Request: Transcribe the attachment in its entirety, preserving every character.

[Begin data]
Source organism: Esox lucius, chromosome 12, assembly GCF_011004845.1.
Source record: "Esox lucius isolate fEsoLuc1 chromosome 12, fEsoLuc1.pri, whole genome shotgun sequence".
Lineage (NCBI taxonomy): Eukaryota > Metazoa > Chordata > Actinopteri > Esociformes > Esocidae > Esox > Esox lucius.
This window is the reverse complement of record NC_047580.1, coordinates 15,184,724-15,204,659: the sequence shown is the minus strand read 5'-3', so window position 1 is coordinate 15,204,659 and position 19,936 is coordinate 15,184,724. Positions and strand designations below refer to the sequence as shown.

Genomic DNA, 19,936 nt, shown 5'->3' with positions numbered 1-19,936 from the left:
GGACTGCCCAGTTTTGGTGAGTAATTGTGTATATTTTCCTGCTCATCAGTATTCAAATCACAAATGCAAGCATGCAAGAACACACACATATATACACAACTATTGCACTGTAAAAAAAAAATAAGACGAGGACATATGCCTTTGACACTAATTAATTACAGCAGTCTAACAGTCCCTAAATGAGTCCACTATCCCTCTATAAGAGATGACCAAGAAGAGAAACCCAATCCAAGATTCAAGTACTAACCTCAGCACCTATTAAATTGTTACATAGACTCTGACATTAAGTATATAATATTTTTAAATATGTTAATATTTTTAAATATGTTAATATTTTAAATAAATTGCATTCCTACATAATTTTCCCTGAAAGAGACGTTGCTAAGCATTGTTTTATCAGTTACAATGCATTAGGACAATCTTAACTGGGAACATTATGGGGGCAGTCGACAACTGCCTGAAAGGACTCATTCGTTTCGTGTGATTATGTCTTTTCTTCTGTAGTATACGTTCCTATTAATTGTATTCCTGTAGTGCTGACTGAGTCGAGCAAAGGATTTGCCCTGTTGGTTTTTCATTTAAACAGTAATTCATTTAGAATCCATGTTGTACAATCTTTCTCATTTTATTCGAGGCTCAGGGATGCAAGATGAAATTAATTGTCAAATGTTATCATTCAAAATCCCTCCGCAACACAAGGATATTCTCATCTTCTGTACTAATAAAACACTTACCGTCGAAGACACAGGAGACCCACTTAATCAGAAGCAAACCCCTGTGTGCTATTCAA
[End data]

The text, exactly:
Source organism: Esox lucius, chromosome 12, assembly GCF_011004845.1.
Source record: "Esox lucius isolate fEsoLuc1 chromosome 12, fEsoLuc1.pri, whole genome shotgun sequence".
Lineage (NCBI taxonomy): Eukaryota > Metazoa > Chordata > Actinopteri > Esociformes > Esocidae > Esox > Esox lucius.
This window is the reverse complement of record NC_047580.1, coordinates 15,184,724-15,204,659: the sequence shown is the minus strand read 5'-3', so window position 1 is coordinate 15,204,659 and position 19,936 is coordinate 15,184,724. Positions and strand designations below refer to the sequence as shown.

Genomic DNA, 19,936 nt, shown 5'->3' with positions numbered 1-19,936 from the left:
GGACTGCCCAGTTTTGGTGAGTAATTGTGTATATTTTCCTGCTCATCAGTATTCAAATCACAAATGCAAGCATGCAAGAACACACACATATATACACAACTATTGCACTGTAAAAAAAAAATAAGACGAGGACATATGCCTTTGACACTAATTAATTACAGCAGTCTAACAGTCCCTAAATGAGTCCACTATCCCTCTATAAGAGATGACCAAGAAGAGAAACCCAATCCAAGATTCAAGTACTAACCTCAGCACCTATTAAATTGTTACATAGACTCTGACATTAAGTATATAATATTTTTAAATATGTTAATATTTTTAAATATGTTAATATTTTAAATAAATTGCATTCCTACATAATTTTCCCTGAAAGAGACGTTGCTAAGCATTGTTTTATCAGTTACAATGCATTAGGACAATCTTAACTGGGAACATTATGGGGGCAGTCGACAACTGCCTGAAAGGACTCATTCGTTTCGTGTGATTATGTCTTTTCTTCTGTAGTATACGTTCCTATTAATTGTATTCCTGTAGTGCTGACTGAGTCGAGCAAAGGATTTGCCCTGTTGGTTTTTCATTTAAACAGTAATTCATTTAGAATCCATGTTGTACAATCTTTCTCATTTTATTCGAGGCTCAGGGATGCAAGATGAAATTAATTGTCAAATGTTATCATTCAAAATCCCTCCGCAACACAAGGATATTCTCATCTTCTGTACTAATAAAACACTTACCGTCGAAGACACAGGAGACCCACTTAATCAGAAGCAAACCCCTGTGTGCTATTCAA